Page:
After a long weekend that included this:
Here I am back behind my desk waiting to wow you with all things related to backstory.
Hey, stop yawning!
Last week we explored the reasons why backstory doesn't work when used in paragraphs or, gasp, entire pages. 1) It slows the story pacing before the story ever gets off the ground and 2) It ain't natural-like.
Okay, so we didn't really explore the second one, but we are today. One of the reasons backstory is frowned upon within the first three chapters is it does not follow the normal learning curve of a relationship.
When you meet someone new, what do you know about them? Right. Nothing. Wouldn't it be odd for this stranger to sit down and begin telling your their entire life story? Most of us would beat it out of there real quick.
In the natural curve of relationships, only after a period of time do you start to pick up on little comments the person makes that hint at a rough upbringing, or a nasty divorce, or whatever. The point is, it takes you a while to realize your new acquaintance has rough edges and/or problems. This is one of the reasons why dropping hints about your character in those first chapters is much more natural than dumping paragraphs of backstory, it reflects how we interrelate with people.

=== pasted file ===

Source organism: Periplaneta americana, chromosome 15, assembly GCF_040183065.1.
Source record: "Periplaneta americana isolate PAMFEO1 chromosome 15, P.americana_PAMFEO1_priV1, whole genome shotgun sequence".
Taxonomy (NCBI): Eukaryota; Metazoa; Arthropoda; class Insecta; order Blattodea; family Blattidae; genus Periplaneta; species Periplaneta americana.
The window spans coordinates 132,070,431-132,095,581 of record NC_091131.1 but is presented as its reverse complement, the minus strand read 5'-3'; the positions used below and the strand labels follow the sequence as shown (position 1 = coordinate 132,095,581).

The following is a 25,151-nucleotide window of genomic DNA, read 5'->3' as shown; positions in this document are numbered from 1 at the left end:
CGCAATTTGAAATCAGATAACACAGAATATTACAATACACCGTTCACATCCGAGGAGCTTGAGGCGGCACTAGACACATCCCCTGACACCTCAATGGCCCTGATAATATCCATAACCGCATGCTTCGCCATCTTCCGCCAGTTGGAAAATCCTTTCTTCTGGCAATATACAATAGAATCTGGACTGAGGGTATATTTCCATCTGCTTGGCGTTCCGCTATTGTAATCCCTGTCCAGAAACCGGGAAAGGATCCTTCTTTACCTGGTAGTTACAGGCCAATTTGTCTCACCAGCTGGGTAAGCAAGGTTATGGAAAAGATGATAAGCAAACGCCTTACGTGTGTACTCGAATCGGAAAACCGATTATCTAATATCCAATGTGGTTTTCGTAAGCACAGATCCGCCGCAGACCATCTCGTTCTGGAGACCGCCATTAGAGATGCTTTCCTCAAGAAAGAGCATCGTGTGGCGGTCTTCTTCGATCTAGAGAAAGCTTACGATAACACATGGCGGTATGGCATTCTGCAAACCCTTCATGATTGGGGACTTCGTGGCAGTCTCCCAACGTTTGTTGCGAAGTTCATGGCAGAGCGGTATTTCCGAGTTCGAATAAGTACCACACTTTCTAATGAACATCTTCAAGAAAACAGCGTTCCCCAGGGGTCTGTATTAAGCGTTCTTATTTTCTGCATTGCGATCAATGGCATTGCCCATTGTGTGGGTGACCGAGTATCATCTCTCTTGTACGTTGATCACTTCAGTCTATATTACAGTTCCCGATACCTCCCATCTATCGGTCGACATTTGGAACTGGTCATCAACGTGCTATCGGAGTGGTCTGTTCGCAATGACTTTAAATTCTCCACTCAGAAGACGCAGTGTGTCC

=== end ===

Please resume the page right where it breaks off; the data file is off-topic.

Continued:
Write your story in this manner. As if the person reading is seeing your character for the first time. Then, through a series of narrative, events, and interactions with other characters, begin revealing your character's problems and the conflicts they will have to face to reach their goal.
Oh, and before I forget, last weeks winner is. . .Amber S. I had to work hard to overlook her tendency toward weird baaaa-rnyard humor, but I persevered and have to admit that I was moo-ved by her in depth answer to my questi-oink. Great Job, girlfriend!
For those of you who didn't win anything but really want another chance. . .try and guess where the sunset picture was taken. If you're happen to nail it, I'll give you Lisa's car. No wait. Just kidding there. What I meant was, I'll give you. . .well. . .directions how to get there? Yeah, that's it!